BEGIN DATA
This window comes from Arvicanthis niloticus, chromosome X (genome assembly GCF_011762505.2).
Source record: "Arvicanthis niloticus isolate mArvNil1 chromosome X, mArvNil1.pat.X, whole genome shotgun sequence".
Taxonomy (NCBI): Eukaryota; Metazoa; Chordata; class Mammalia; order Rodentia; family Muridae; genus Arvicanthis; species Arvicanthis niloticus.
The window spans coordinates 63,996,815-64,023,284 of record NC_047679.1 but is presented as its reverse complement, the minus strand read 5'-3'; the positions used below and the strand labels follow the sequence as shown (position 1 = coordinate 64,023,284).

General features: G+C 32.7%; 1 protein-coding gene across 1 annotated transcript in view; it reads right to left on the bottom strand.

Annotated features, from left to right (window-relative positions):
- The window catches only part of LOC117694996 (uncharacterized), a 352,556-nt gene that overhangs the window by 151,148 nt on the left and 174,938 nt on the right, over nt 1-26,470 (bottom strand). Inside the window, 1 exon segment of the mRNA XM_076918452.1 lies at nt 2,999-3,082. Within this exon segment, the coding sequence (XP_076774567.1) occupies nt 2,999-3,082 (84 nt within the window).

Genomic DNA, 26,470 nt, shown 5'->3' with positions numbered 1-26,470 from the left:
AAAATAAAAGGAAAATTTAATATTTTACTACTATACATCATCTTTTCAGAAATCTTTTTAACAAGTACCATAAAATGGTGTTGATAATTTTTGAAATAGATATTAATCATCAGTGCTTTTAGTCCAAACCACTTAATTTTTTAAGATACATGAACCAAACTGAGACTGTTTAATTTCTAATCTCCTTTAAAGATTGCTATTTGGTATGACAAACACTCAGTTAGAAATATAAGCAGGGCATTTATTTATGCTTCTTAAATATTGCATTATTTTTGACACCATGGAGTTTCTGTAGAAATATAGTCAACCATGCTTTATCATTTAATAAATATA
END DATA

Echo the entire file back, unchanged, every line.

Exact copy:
This window comes from Arvicanthis niloticus, chromosome X (genome assembly GCF_011762505.2).
Source record: "Arvicanthis niloticus isolate mArvNil1 chromosome X, mArvNil1.pat.X, whole genome shotgun sequence".
Taxonomy (NCBI): Eukaryota; Metazoa; Chordata; class Mammalia; order Rodentia; family Muridae; genus Arvicanthis; species Arvicanthis niloticus.
The window spans coordinates 63,996,815-64,023,284 of record NC_047679.1 but is presented as its reverse complement, the minus strand read 5'-3'; the positions used below and the strand labels follow the sequence as shown (position 1 = coordinate 64,023,284).

General features: G+C 32.7%; 1 protein-coding gene across 1 annotated transcript in view; it reads right to left on the bottom strand.

Annotated features, from left to right (window-relative positions):
- The window catches only part of LOC117694996 (uncharacterized), a 352,556-nt gene that overhangs the window by 151,148 nt on the left and 174,938 nt on the right, over nt 1-26,470 (bottom strand). Inside the window, 1 exon segment of the mRNA XM_076918452.1 lies at nt 2,999-3,082. Within this exon segment, the coding sequence (XP_076774567.1) occupies nt 2,999-3,082 (84 nt within the window).

Genomic DNA, 26,470 nt, shown 5'->3' with positions numbered 1-26,470 from the left:
AAAATAAAAGGAAAATTTAATATTTTACTACTATACATCATCTTTTCAGAAATCTTTTTAACAAGTACCATAAAATGGTGTTGATAATTTTTGAAATAGATATTAATCATCAGTGCTTTTAGTCCAAACCACTTAATTTTTTAAGATACATGAACCAAACTGAGACTGTTTAATTTCTAATCTCCTTTAAAGATTGCTATTTGGTATGACAAACACTCAGTTAGAAATATAAGCAGGGCATTTATTTATGCTTCTTAAATATTGCATTATTTTTGACACCATGGAGTTTCTGTAGAAATATAGTCAACCATGCTTTATCATTTAATAAATATA